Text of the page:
Wednesday, 23 January 2013

Keep Your Chin Up About Chin Ups



I believe chin ups are a fantastic exercise for upper body and back strength. But I also feel they are vastly underrated. When most guys in the gym train their back they are thinking of endless lat pull downs or some kind of cable machine. When they do do chin ups its usually a measly few half reps throw randomly in the middle of their workout. This is a shame. Chin ups and pull ups are fantastic for size and strength and even have benefits for other lifts such as the deadlift.

It would seem a lot of very strong dead lifters agree with this. Andy Bolton pushes his pull ups and busts out sets of 6 with 50kg of added weight while weighing around 160kg of bodyweight. And check out this video of Konstantin Konstantinov.



I know he's kipping the shit out of them and all the cross fitters will jiz in their pants but since he weighs 122kg its quite some feat.

The problem with chin ups is most guys suck at them and simply busting about some half assed half reps in your workout is not the way forward.

So how do you go about improving your chin up numbers?

The first thing you need to do is to get yourself a doorway pull up bar. You can get either the telescopic type or a hanging type which relies on leverage. I used to have a telescopic one although I found it did damage to the doorway so got rid of it. I now have a leverage one but it feels less secure than my old one.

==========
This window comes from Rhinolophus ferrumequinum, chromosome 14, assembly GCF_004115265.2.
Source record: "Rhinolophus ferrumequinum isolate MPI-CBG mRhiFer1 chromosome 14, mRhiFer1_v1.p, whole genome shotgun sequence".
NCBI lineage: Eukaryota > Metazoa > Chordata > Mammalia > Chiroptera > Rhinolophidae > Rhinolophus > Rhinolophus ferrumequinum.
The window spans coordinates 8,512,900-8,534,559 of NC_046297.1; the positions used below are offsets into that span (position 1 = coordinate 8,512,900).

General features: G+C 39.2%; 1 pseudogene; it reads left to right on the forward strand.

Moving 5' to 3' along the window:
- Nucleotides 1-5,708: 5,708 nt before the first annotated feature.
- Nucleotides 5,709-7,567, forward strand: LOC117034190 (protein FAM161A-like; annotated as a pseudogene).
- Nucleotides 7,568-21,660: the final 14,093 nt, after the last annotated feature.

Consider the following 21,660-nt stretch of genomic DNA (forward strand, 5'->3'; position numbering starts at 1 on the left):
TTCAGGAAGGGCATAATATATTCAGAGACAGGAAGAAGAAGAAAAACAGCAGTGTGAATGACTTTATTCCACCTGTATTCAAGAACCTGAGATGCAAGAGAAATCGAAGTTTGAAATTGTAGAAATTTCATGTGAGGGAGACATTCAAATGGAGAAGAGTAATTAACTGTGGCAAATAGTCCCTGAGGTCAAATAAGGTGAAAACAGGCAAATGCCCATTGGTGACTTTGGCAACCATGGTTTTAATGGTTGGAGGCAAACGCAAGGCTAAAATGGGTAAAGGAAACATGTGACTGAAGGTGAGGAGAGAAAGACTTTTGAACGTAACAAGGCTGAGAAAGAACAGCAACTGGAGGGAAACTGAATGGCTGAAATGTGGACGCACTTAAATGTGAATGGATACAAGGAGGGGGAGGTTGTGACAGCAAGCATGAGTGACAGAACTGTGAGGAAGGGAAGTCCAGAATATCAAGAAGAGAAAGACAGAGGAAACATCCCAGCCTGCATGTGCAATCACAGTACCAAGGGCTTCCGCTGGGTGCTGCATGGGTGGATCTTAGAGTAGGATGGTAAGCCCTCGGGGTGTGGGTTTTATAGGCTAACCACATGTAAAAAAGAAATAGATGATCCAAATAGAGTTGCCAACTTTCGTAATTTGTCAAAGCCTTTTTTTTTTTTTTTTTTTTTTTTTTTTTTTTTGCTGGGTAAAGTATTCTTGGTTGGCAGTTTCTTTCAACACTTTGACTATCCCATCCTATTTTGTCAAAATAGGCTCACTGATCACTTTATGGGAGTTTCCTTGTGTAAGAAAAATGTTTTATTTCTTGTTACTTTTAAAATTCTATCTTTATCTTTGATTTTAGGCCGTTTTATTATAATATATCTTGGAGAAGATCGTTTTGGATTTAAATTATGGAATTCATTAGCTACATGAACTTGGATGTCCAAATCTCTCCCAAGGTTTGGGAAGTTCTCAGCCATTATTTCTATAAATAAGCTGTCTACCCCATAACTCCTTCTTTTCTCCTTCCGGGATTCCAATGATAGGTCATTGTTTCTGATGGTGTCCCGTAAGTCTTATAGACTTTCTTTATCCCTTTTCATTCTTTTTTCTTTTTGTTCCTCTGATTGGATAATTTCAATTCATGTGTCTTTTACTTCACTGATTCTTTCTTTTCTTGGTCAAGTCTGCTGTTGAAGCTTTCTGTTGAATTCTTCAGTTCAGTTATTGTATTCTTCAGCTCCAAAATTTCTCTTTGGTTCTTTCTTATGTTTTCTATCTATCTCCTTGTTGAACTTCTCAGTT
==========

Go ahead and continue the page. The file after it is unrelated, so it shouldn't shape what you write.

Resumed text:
Telescopic ones

Leverage ones

Either should work fine but if you weigh more than about 100kg I would advise against a doorway bar as will struggle to find one strong and study enough for your weight. If that's the case you are going to have to rig up a more sturdy setup.

Should you perform pull ups or chin ups? I prefer chins. They are a more compound exercise using more overall musculature which let's you do more reps or more weight than pull ups. I think it is best to stick with chins to begin with before changing to pull ups when things get stale. I kind of see these two like back and front squats. Back squats let you lift more weight and will always be a main lift. Front squats are a great variation but can't beat the back squats for overall strength and muscle.

I believe the best way to increase your chin up numbers at a basic level is by using a method known as grease the groove. This will work to take you anywhere from 2 reps to 20. It is not a method on how to achieve a chin up if you can't do a single rep. If that's the case just do a bunch of lat pull downs and rows and lose some weight.